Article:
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Killer Mike, Big Boi, and TI Argue Rap Is Not a Crime in Supreme Court Brief

The hip-hop artists have filed a brief supporting a case fighting the criminalization of rap music and through it the suppression of black Americans' speech.
Le rappeur Killer Mike, qui n'a jamais tué personne. (Photo de Rich Fury/AP)

Should the state prosecute Eminem for verbally imagining slitting his ex-wife's throat in the rap song Kim, or take Ice Cube's lyrics about shooting an LA cop in the face in We Had to Tear this Mothafucka Up as true intent to commit a crime? And should hip-hop or any lyrics in general be protected by the First Amendment or should they be subject to as much scrutiny as other potential threats made on social media or elsewhere?


These are the kinds of questions being raised in a prospective US Supreme Court case that a cadre of hip hop stars, including Killer Mike, TI, and Big Boi, are throwing their weight behind. On Monday, the rappers, along with other artists and professors, filed a brief to support 22-year-old Taylor "T-Bizzle" Bell, who was suspended from his Mississippi high school in 2011 and charged with harassment and intimidation over a rap song he posted online.

"The Government punished a young man for his art—and, more disturbing, for the musical genre by which he chose to express himself," the artists argued in the brief.

Bell, an aspiring rap artist, penned PSK da Truth, originally released as "P.S. Koaches The Truth Need to be Told," in late 2010 to expose two high school coaches who allegedly sexually harassed four female students at Itawamba Agricultural High School, where he was also studying at the time.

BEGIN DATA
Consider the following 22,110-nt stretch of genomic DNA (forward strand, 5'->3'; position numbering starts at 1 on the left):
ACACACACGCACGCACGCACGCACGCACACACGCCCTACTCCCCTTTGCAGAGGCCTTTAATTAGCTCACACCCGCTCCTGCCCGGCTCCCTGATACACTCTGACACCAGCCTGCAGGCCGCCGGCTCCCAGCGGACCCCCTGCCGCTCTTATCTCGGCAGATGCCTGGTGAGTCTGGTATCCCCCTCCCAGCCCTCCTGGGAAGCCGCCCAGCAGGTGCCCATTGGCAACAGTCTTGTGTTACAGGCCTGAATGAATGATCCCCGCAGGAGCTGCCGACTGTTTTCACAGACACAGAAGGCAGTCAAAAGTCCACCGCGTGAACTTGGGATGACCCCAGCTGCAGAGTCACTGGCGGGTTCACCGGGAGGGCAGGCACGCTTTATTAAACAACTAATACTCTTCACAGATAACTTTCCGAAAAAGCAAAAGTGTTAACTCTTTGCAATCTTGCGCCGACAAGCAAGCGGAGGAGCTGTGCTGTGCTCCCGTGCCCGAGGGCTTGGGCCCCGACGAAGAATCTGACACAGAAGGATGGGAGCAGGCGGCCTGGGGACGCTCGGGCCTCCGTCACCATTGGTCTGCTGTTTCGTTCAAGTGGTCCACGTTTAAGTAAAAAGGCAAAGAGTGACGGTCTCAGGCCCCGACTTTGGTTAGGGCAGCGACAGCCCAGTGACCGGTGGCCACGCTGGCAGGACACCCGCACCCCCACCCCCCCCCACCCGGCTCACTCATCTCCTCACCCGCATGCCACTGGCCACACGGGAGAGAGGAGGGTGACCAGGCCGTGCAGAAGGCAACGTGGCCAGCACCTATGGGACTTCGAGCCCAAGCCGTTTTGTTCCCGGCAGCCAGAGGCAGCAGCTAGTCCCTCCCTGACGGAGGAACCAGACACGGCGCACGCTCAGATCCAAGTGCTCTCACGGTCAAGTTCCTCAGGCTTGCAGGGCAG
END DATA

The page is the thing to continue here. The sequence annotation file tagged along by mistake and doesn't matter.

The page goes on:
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"Looking down girls' shirts / Drool running down your mouth/ You fucking with the wrong one / Going to get a pistol down your mouth," Bell wrote of the coaches in the song he later posted to YouTube and Facebook.

School officials interpreted the lyrics as threatening and suspended Bell in 2011 before transferring him to an "alternative" school temporarily until the end of the semester. The decision prompted the then-18-year-old and his mother, Dora Bell, to file a First Amendment challenge against the school's board, principal, and superintendant. Bell sought to clear his record, and said he was only suing for damages of $1 because the case was not about money, but rather about exposing the alleged misconduct of the coaches, which later turned into a First Amendment issue.


The case wound up before the Fifth Circuit Court of Appeals, which found in August that the school did not violate Bell's right to free speech, but rather took reasonable action after deeming the song to be "threatening, harassing, and intimidating the teachers." The court also found Bell created "substantial disruption" at the school.

Bell and his lawyers are now petitioning the Supreme Court to take a look at the case. The nine justices, who take on roughly 100 of the more than 7,000 cases sent to the docket annually, will likely decide whether to hear the case in February, according to the New York Times.

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The case received serious press this week after famed hip-hop artists filed the amici curiae — or friends of the court — brief. In it, the rappers argued that rap "most certainly is art" and that "like all poets, rappers privilege figurative language and employ a full range of literary devices."

"In attempting to censor Bell's artistic expression, the school, and later the Fifth Circuit, essentially took aim at rap music, a sophisticated form of poetry that has served as an important vehicle for social commentary and political protest, particularly among young men and women of color," the brief read.

It added that criminalizing hip-hop music "perpetuates enduring stereotypes about the inherent criminality of young men of color, the primary producers of rap music."

The brief also notes that one of the signatories, Killer Mike, who has appeared on a Grammy Award-winning rap album, "has never actually killed anyone." The artist is a well-known activist who has made regular appearances alongside populist Democratic presidential candidate Bernie Sanders on the stump in support of social and racial equality.

Likewise, the rappers argued that Bell should not be any more liable for his words than Eric Clapton and Bob Marley were when they sang of killing police in their respective recordings of I Shot the Sheriff.

Follow Liz Fields on Twitter: @lianzifields